Rob Malley, the US special envoy for Iran, said Wednesday there had been “too much focus on the date” for resuming the Vienna nuclear talks with Tehran.
Malley said that the real issue was whether Iran had “a realistic view on how to come back into compliance with the deal.” Malley's statement about too much focus on the date for resumption of the talks comes as both top US officials, such as Secretary of State Antony Blinken, and European powers have in recent weeks emphasized that time is running out.
At the same time, he also used a tougher tone, reiterating that the US is ready to consider “all options” if Iran were not willing to return to the constraints of the 2015 nuclear deal.
Vienna talks between Iran and world powers, which began in April, was initially suspended since June pending transition to a new administration in Tehran after presidential election won by Ebrahim Raisi (Raeesi). But more than two months after the hardliner took office Tehran has not announced when it would return to Vienna.
In an interview with the Carnegie Endowment for International Peace, Malley stressed the benefits of reviving the 2015 deal − the JCPOA, Joint Comprehensive Plan of Action − while extolling the Biden administration’s cooperation with Israel and the Arab Gulf states, who opposed the deal.
Malley called the decision of former president Donald Trump to leave the JCPOA in 2018 “catastrophic.” He said that Iran’s steps in expanding its nuclear program since 2019 were ones “you could all reverse,” even if expansion would at some point be “irreversible.”
Calm things down
The envoy said a possible “longer and stronger” agreement with Iran could follow a revived JCPOA: “They [Iran] would like to get something more than the JCPOA…The best way forward is to get back to the JCPOA and then discuss ways of strengthening it and dealing with issues that remain very divisive between Iran and the United States. We think this would be to our mutual benefit, there are still things that Iran still wants in terms of sanctions and things that we still want…Let’s get back to the JCPOA to calm things down.”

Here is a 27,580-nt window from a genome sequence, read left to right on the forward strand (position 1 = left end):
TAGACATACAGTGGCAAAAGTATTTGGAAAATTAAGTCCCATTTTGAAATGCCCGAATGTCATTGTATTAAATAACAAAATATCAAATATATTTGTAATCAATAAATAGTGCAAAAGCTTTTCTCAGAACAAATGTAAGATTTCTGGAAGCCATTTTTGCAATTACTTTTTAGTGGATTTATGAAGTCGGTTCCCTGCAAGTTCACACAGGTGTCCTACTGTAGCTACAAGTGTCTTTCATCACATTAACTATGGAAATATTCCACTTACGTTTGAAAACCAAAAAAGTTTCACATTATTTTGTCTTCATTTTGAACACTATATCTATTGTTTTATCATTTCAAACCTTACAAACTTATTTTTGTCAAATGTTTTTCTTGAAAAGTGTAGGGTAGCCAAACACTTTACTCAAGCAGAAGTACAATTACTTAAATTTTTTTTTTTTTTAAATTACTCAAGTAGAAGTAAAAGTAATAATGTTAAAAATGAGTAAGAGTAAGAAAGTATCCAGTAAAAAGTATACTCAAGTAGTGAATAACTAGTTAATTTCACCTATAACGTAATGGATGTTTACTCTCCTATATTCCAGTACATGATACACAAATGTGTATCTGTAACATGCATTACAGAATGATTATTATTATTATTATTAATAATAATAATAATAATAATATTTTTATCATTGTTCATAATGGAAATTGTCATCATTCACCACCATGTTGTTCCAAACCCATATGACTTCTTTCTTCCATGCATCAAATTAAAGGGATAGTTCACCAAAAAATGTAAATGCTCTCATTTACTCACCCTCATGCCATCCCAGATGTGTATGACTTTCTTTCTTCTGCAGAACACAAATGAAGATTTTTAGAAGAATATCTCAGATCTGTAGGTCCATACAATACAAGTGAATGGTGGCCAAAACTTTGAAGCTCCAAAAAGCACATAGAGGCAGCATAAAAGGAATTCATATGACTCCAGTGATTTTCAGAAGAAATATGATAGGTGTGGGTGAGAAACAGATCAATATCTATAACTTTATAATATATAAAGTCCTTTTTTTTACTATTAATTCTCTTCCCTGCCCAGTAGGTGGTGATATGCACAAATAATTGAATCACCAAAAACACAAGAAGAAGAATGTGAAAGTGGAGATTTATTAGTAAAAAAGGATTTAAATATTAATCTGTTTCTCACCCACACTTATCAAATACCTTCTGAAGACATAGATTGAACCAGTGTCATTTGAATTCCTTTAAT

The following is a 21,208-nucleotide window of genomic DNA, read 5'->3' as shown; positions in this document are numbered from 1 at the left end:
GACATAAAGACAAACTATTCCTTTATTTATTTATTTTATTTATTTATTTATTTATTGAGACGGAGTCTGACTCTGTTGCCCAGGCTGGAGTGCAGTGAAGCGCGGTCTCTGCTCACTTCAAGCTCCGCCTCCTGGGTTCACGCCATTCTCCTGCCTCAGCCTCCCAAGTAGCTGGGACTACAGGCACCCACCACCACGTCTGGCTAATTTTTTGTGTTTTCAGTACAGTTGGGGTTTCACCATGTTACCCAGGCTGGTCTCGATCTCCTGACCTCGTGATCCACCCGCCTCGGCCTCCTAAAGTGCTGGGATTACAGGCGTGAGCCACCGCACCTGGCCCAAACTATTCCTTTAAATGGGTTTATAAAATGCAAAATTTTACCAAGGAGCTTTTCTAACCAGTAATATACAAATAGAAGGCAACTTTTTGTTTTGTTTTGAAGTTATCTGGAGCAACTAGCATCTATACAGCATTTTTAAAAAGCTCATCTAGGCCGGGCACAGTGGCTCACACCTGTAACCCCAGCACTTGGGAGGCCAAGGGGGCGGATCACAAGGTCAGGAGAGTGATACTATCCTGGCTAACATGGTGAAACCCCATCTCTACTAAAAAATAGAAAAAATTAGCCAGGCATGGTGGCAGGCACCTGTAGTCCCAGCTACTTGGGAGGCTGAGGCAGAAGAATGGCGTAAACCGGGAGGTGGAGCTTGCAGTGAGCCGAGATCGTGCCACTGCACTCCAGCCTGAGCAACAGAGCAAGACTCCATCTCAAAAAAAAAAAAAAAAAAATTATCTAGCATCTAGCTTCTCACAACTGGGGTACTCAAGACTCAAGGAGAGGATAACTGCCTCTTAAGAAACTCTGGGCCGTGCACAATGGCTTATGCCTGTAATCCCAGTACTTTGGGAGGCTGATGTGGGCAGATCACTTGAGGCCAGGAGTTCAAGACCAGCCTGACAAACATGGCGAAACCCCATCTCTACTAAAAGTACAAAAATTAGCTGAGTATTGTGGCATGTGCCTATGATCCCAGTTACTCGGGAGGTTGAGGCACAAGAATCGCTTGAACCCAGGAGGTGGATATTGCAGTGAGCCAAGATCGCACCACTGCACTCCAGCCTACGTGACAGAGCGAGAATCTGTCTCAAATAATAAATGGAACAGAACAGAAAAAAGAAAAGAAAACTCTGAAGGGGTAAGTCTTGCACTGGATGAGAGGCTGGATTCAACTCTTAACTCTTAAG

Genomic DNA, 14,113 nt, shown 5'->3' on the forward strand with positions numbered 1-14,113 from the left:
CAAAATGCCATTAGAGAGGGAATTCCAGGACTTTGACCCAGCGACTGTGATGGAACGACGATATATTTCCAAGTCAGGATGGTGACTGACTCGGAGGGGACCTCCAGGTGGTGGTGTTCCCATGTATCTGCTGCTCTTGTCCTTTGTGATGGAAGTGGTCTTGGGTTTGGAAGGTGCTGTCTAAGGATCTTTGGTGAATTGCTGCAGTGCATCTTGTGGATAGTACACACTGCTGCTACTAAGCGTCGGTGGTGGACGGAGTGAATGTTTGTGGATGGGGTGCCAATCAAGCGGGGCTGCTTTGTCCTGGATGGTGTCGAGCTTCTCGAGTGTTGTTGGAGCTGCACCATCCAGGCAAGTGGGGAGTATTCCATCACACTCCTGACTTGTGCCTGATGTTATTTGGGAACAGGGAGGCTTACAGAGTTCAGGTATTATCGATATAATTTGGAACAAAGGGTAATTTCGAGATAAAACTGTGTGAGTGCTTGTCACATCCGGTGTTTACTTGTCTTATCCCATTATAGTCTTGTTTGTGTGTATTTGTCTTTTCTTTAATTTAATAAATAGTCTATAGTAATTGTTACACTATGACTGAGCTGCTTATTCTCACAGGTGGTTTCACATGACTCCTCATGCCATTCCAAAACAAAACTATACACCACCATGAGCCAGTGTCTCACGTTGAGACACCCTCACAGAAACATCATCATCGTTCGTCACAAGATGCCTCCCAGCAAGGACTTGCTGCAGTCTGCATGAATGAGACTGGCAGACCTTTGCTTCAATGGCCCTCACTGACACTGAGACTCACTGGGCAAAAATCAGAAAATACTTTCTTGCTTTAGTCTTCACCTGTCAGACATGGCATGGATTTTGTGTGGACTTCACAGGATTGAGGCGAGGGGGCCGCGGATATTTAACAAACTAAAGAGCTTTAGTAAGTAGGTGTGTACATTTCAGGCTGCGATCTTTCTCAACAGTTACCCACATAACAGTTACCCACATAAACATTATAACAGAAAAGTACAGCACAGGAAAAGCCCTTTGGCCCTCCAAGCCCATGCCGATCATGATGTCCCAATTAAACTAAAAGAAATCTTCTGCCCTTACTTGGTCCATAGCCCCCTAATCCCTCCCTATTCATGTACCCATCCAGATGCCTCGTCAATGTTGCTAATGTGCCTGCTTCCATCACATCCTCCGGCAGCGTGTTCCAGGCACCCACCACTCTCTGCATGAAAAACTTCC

Rather than expressing any toughening of the US position Malley said the Vienna talks accepted the JCPOA focus on Tehran’s atomic program: “That remains the equation, the equilibrium that remains on the table.”
The critics of the Biden administration’s Iran policy say that if the JCPOA is restored, without additional agreements and sanctions are lifted, Iran would have little incentive to discuss more restrictions on its nuclear, ballistic missiles or regional policies. Most JCPOA limits on Tehran’s nuclear activities will expire in a few years and then it could pursue a much expansive program.
Malley also said that the fate of four Americans jailed in Iran was “separate and apart” from the nuclear talks, on a “separate track.”
Discussions with Iran over the detainees were indirect, the envoy said, just like US participation in Vienna, where talks are based on JCPOA structures, which the US left under Trump. Malley conceded he found this frustrating.
“The Iranian refused direct communications, direct contact with us…[which] lends itself to misunderstandings, to delays…the negotiations would have been more effective had we been able to talk to the Iranians directly.”
But Malley insisted the Biden administration had offered confidence-building measures, and that all parties − Europe, Russia, China “and the Iranian negotiators themselves” – acknowledged “real progress” in Vienna. Malley said Washington continued to tell China that a revived JCPOA would help stabilize a region from which Beijing imported most of its oil.
A different path
Malley said it remained to be seen what path would be taken by a new Iranian administration “clearly stating that it wants to do things differently … [and] every day is making statements about how little was achieved” in Vienna.
“The Biden administration put on the table ideas which meant if Iran had negotiated, and reached this understanding, then sanctions…inconsistent with the JCPOA would have been lifted, and lifted very quickly,” he said. “That’s the choice Iran faces today: are they prepared to go back, or do they want to choose a different path?”
Malley said that close coordination with Israel and the Arab Gulf states − with the Saudi, Israeli and Emirati foreign ministers currently in Washington – recognized their “real reservations about the nuclear deal” and that Trump’s withdrawal had been “celebrated quite strongly in Israel.”
But Malley suggested that four rounds of Saudi-Iran talks and a “lively debate in Israel” were both positive developments.
“We will be prepared to adjust to a different reality in which we have to deal with all options to address Iran's nuclear program if it's not prepared to come back into the constraints [of the JCPOA],” he said.